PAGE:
Irradiation is used on more than 40 types of food

We often pay so much attention to what we want to keep out of our food (trans fats, artificial colors, GMO ingredients, high fructose corn syrup, excess salt) that we can so easily overlook what health risks may be going on to our foods. Irradiation is a process that affects more than 40 types of food products. It’s approved for use in 37 countries with each nation producing at least 10,000 tons of irradiated food a year. So how does this affect what’s on your plate?

According to the FDA, irradiation is a food safety technology similar to pasteurization that can help with the elimination of disease-causing microorganisms such as E. coli, Campylobacter and Salmonella. It may also reduce insects, parasites, spoilage and, in some fruits or vegetables, it can delay ripening and sprouting.

The low-levels of radiation are not powerful enough to make food radioactive, according to the FDA website, and several scientific studies have shown that nutrient content, flavor and texture of food is not affected by irradiation. But, a number of health experts have concerns about the safety of this process. New York, New Jersey and Maine prohibit the sale and distribution of irradiated foods, as do countries including Germany, Denmark, Sweden, Australia and New Zealand.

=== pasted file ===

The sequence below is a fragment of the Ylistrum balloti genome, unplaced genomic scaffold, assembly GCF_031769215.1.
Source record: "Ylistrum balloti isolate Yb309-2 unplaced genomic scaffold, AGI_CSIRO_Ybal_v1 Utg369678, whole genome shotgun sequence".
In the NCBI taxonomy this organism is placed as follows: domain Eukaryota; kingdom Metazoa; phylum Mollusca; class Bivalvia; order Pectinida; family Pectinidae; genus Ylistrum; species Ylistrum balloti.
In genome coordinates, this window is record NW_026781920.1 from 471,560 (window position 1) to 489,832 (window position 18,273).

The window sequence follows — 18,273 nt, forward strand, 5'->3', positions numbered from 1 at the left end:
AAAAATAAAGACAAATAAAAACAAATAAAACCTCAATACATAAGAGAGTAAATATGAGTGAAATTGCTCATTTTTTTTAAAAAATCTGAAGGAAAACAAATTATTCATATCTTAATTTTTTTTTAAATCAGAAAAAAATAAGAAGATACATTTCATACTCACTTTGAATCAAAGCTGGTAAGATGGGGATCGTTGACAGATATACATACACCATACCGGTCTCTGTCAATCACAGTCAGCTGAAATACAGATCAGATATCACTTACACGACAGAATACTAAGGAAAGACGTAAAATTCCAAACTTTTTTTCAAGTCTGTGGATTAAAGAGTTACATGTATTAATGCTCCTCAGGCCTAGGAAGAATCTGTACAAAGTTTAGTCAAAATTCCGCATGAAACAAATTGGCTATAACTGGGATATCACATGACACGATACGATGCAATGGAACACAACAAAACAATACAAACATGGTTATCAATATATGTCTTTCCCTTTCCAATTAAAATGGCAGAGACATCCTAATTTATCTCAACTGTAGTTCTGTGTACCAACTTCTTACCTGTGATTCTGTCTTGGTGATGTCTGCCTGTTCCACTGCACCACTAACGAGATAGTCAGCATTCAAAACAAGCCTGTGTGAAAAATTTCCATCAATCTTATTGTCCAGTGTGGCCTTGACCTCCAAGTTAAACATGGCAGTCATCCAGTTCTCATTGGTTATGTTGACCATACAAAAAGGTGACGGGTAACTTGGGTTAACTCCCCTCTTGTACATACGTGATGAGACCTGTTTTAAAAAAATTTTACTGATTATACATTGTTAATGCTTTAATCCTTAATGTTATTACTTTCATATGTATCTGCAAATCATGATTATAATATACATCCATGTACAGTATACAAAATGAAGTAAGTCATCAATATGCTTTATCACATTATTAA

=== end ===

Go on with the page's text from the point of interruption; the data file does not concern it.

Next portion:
The Cancer Prevention Coalition (CPC) suggests irradiation causes complex chemical changes in food, which have never been tested for cancer or other delayed effects. According to their website, irradiation not only reduces levels of essential nutrients in foods but there are “numerous reports of chronic toxic effects in insensitive studies on test animals fed unextracted whole irradiated food. These include reproductive damage in rodents and chromosomal damage in rodents, monkeys and children.”

You can tell if your food has been irradiated if you notice the international symbol for irradiation, the radura, which must be on packages if more than 10 percent of the product was irradiated. The phrase, “treated by irradiation” (or “with irradiation”) must also be on packages where the contents have been irradiated.

The most commonly irradiated foods include red meat, poultry, pork, eggs, wheat, potatoes, spices and dry vegetable seasonings, and fresh fruits and vegetables commonly at risk for bacterial contamination such as spinach. According to current regulations, no organic food items can be irradiated…another reason to support organic farming in America.

Keep in touch with Jill on Twitter @jillettinger

Sources:

http://www.fda.gov/Food/FoodIngredientsPackaging/IrradiatedFoodPackaging/ucm135143.htm

http://www.preventcancer.com/consumers/food/irradiation.htm

http://uw-food-irradiation.engr.wisc.edu/Facts.html

Photo: farmwars